Energy has been on quite a run.
The Energy Select Sector SPDR Fund (XLE), a proxy for energy stocks, has rocketed 65% higher this year.
Yet energy stocks still account for much less of the S&P 500 than normal. You can see this in the next chart. From January 1990 to January 2022, energy made up 8.6% of the index, on average.
As I write, energy makes up 5.1% of the S&P.
Energy stocks could easily soar much higher from here…
If they returned to their historical average market weight, all else equal, they would be 60% higher than current prices.
Of course, there is no cosmic force saying energy must make up 8.6% of the market. But there is a bottoms-up, fundamental reason I expect that to happen again: Energy stocks are too cheap.
Oil supermajors Exxon Mobil (XOM) and Chevron (CVX) both trade for 12 times analysts’ estimates for 2023 earnings per share. Pioneer Natural Resources (PXD) trades for 10 times. And Diamondback Energy (FANG) trades for 7 times.
That’s all well below the average S&P 500 forward earnings multiple of 17 times. Meaning energy stocks are much cheaper than your average stock, despite their recent runup.
One way to play this trend is to buy an energy index fund and call it a day. But when you buy an index, you get the average returns. Okay, but not great.
Regular readers know I prefer to pick individual stocks…
It’s the best way to capture the most upside.
I’ve written about some of my favorite energy picks in recent months. Chevron is one—I first recommended it in Smart Money Monday in October, and it’s shot up 70% since.
Billionaire investor Warren Buffett likes Chevron, too. His holding company, Berkshire Hathaway, has purchased at least 120 million shares this year worth $15‒$20 billion. Chevron is still a buy at current prices.
I also like Chesapeake Energy Corporation (CHK), a mid-sized energy firm out of Oklahoma. Shares have doubled since Chesapeake emerged from bankruptcy in 2021. It’s eliminated almost all its debt, and it’s generating loads of free cash flow—management forecasts $3 billion for 2022. It plans to pay out $1‒$1.3 billion of that in dividends.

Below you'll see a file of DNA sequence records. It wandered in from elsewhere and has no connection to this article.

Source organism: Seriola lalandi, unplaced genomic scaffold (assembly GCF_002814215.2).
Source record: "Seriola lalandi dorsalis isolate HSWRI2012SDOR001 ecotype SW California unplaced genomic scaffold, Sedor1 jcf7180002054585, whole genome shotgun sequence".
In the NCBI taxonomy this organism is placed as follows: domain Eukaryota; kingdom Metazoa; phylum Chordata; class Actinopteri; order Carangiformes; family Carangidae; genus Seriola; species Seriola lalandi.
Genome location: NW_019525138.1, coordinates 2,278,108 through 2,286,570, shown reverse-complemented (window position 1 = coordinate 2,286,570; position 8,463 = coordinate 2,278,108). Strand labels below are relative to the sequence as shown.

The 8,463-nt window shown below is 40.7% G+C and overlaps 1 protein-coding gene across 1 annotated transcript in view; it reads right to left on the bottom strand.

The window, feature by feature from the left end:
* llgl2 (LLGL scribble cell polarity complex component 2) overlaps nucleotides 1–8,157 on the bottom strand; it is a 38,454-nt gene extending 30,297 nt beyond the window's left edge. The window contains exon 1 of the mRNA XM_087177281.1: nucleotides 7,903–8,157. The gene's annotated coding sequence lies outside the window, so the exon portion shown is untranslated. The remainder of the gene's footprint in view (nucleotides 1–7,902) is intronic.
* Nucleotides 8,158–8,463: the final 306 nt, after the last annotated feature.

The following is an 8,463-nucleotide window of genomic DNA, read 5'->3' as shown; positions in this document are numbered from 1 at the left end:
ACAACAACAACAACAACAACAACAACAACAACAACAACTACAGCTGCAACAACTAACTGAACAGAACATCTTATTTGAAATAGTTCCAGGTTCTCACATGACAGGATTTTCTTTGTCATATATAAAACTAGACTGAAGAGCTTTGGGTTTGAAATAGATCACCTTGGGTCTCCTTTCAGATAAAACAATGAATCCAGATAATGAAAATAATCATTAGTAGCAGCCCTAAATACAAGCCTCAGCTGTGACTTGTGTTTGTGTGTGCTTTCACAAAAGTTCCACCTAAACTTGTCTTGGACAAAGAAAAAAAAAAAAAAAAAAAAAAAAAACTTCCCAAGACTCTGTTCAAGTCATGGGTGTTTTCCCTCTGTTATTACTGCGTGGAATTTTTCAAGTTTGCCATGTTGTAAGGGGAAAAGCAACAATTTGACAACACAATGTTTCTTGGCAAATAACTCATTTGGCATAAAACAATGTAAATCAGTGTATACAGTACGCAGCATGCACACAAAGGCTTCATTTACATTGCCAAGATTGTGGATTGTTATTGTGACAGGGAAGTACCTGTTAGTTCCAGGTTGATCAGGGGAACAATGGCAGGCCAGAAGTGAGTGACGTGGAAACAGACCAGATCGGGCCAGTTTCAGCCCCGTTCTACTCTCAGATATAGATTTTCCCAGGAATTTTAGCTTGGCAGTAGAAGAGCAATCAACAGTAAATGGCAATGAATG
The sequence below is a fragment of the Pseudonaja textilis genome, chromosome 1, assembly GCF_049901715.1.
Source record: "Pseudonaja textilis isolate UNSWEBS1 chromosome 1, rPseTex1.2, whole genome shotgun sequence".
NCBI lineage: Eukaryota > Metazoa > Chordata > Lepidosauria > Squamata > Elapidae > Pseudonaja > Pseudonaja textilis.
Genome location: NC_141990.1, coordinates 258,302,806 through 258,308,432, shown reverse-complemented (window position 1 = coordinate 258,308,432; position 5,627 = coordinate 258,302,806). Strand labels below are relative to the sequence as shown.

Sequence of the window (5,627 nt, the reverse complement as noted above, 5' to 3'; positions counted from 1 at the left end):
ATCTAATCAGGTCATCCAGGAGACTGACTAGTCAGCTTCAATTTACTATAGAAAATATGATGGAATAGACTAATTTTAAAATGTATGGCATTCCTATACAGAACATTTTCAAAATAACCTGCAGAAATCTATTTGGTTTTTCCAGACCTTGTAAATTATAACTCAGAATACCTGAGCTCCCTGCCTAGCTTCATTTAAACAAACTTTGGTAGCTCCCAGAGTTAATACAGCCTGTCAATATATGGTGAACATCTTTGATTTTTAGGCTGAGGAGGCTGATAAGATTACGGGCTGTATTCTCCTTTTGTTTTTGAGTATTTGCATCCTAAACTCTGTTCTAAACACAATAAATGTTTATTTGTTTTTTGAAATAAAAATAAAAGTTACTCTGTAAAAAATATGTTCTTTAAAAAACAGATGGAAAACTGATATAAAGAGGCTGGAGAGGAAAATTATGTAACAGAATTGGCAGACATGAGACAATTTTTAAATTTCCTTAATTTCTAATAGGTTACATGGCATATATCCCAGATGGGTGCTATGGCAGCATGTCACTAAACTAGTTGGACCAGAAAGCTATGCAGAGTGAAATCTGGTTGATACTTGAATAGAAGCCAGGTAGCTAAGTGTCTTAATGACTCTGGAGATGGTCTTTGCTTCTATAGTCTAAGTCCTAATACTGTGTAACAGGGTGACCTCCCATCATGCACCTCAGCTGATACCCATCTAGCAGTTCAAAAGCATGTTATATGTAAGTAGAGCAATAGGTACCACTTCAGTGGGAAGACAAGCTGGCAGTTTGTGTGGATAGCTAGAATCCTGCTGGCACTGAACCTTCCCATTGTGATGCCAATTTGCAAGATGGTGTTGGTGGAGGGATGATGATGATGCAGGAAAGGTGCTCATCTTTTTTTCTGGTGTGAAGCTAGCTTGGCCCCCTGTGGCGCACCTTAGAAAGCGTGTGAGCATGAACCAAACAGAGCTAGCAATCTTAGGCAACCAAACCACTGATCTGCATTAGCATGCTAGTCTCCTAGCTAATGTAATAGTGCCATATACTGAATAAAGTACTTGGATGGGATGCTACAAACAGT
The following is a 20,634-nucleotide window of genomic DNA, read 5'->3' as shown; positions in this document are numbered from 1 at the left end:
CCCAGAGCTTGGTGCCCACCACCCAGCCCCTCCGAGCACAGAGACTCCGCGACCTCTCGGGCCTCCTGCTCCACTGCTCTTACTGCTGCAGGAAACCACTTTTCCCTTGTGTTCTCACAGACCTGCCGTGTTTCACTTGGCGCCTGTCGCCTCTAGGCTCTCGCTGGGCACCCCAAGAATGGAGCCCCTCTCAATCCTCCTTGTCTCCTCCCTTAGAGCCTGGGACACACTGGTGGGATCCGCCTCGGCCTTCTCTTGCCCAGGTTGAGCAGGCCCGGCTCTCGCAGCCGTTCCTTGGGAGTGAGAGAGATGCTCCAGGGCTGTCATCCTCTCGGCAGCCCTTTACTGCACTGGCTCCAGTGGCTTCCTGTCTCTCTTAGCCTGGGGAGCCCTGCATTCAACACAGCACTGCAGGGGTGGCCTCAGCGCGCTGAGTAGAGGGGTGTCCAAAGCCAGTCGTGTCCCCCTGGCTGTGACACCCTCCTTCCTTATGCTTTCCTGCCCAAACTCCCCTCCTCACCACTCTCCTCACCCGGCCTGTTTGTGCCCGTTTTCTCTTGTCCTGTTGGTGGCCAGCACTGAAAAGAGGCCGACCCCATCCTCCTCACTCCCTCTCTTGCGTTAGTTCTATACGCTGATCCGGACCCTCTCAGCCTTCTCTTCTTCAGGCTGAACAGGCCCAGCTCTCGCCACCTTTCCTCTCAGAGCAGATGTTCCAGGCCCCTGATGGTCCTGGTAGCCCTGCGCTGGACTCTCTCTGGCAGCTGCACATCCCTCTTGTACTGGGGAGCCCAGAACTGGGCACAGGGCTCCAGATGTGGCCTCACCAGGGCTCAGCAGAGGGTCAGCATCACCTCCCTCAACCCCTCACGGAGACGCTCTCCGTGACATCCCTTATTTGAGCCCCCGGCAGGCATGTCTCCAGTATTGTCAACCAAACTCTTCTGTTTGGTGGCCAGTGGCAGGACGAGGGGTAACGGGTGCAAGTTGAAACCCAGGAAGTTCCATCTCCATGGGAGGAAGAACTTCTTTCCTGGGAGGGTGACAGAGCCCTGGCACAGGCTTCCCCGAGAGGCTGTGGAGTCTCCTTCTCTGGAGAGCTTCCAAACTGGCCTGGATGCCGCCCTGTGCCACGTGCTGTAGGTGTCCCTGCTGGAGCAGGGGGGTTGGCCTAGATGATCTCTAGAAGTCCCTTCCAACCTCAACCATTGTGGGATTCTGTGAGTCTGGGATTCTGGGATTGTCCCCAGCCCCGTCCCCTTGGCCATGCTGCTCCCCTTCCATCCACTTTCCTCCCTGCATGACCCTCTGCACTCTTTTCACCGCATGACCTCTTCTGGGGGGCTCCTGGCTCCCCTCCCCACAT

Chesapeake has jumped 52% since I first recommended it. But at 7 times the average analyst EPS estimate for 2023, it’s plenty cheap. I own shares, and I still like the company at current prices.
Ovintiv (OVV) is another energy name I’m watching closely…
Ovintiv (formerly Encana) is dirt cheap. The stock has almost doubled in the past year, yet it’s trading for 4 times 2023 estimated earnings per share.
This isn’t some small company, either. It’s not in the S&P 500 yet. But it has a $16 billion market cap, which makes it eligible. I expect the S&P to add Ovintiv by the end of the year. That would bring more buying activity since it’s the most widely held passive index in the world.
I recommend adding Ovintiv to your energy holdings. I will buy shares once my readers have an opportunity to get in first.
We’re still early on the energy trade.
These companies have bolstered their finances since the last energy bull run. They’re generating lots of free cash flow. And they’re returning it to shareholders through dividends and buybacks.
Given the cheap valuations, energy could easily return to 8‒9% of the S&P 500—meaning energy stocks have a lot further to run. And, while I like the three energy players covered today, I’ve saved my top energy stock for my premium service, High Conviction Investor. It’s a small cap run by a savvy owner-operator, and it has a big leg up over its peers. Learn how to access the full High Conviction Investor portfolio here.
Thanks for reading,
Editor, Smart Money Monday